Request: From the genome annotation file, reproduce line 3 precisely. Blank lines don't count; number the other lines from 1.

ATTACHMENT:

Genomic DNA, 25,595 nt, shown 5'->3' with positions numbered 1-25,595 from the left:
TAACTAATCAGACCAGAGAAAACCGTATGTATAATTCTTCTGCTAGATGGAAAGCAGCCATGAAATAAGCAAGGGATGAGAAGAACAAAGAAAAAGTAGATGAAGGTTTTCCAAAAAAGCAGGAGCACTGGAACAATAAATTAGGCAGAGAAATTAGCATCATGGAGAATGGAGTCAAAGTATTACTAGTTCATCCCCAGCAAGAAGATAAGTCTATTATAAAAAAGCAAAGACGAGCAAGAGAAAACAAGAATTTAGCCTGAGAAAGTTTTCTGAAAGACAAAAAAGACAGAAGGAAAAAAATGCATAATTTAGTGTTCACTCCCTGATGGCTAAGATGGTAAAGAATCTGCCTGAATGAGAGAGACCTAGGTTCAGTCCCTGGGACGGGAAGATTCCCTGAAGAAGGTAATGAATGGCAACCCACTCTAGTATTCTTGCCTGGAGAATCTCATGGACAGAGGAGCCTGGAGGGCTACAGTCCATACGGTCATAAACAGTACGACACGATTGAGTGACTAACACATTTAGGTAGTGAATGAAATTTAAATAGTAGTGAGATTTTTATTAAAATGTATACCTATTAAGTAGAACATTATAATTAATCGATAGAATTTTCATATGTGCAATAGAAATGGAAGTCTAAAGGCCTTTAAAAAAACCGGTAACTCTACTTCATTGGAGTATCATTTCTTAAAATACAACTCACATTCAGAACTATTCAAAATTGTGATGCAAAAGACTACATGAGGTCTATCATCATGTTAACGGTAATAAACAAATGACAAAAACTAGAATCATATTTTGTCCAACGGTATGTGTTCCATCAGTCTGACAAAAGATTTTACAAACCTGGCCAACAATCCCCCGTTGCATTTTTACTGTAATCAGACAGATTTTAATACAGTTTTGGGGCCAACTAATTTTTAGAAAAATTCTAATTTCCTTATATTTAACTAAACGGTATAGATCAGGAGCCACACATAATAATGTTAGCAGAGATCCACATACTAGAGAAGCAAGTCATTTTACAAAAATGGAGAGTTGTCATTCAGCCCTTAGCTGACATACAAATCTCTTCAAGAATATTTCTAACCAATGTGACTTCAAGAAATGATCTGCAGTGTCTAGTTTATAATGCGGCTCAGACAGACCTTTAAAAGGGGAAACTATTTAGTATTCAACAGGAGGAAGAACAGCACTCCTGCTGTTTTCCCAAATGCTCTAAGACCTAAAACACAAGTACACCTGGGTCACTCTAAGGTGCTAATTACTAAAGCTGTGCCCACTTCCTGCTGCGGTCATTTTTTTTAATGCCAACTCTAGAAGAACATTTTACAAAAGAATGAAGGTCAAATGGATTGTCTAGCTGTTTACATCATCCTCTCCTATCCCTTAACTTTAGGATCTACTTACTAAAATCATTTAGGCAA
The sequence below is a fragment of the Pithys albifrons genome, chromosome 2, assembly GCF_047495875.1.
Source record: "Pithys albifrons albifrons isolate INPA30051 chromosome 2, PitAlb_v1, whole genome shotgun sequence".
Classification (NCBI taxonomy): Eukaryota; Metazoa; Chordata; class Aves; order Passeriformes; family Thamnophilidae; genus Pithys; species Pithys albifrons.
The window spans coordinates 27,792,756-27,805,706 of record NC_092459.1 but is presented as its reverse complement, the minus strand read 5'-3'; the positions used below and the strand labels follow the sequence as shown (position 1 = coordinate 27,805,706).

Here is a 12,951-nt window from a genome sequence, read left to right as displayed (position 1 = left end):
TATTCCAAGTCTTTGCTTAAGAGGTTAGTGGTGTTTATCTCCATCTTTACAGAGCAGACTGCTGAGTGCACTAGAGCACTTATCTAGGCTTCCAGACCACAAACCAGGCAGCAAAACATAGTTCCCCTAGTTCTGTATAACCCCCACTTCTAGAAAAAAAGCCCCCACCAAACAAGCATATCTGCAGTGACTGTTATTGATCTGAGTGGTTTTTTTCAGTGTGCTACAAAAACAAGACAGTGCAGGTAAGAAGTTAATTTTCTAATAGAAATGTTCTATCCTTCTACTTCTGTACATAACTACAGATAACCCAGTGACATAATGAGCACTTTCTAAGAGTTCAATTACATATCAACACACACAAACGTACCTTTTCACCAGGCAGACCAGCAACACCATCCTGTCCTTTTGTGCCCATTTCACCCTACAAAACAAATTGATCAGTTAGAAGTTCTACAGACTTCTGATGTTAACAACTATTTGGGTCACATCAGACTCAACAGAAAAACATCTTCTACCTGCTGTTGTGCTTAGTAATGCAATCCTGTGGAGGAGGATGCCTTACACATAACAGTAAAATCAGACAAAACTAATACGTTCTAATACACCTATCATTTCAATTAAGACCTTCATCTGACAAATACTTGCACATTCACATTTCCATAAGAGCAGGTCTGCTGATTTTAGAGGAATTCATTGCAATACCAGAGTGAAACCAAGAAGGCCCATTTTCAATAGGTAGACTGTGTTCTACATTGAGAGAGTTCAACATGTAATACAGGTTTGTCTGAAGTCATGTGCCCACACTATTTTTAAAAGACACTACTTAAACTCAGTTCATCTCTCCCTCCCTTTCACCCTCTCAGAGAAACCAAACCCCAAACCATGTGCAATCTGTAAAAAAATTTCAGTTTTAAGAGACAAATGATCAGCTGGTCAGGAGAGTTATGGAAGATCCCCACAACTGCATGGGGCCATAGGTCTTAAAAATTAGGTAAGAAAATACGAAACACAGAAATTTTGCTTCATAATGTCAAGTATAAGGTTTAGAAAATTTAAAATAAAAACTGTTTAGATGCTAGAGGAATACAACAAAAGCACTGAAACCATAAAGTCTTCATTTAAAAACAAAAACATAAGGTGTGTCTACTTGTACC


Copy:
The sequence below is a fragment of the Pithys albifrons genome, chromosome 2, assembly GCF_047495875.1.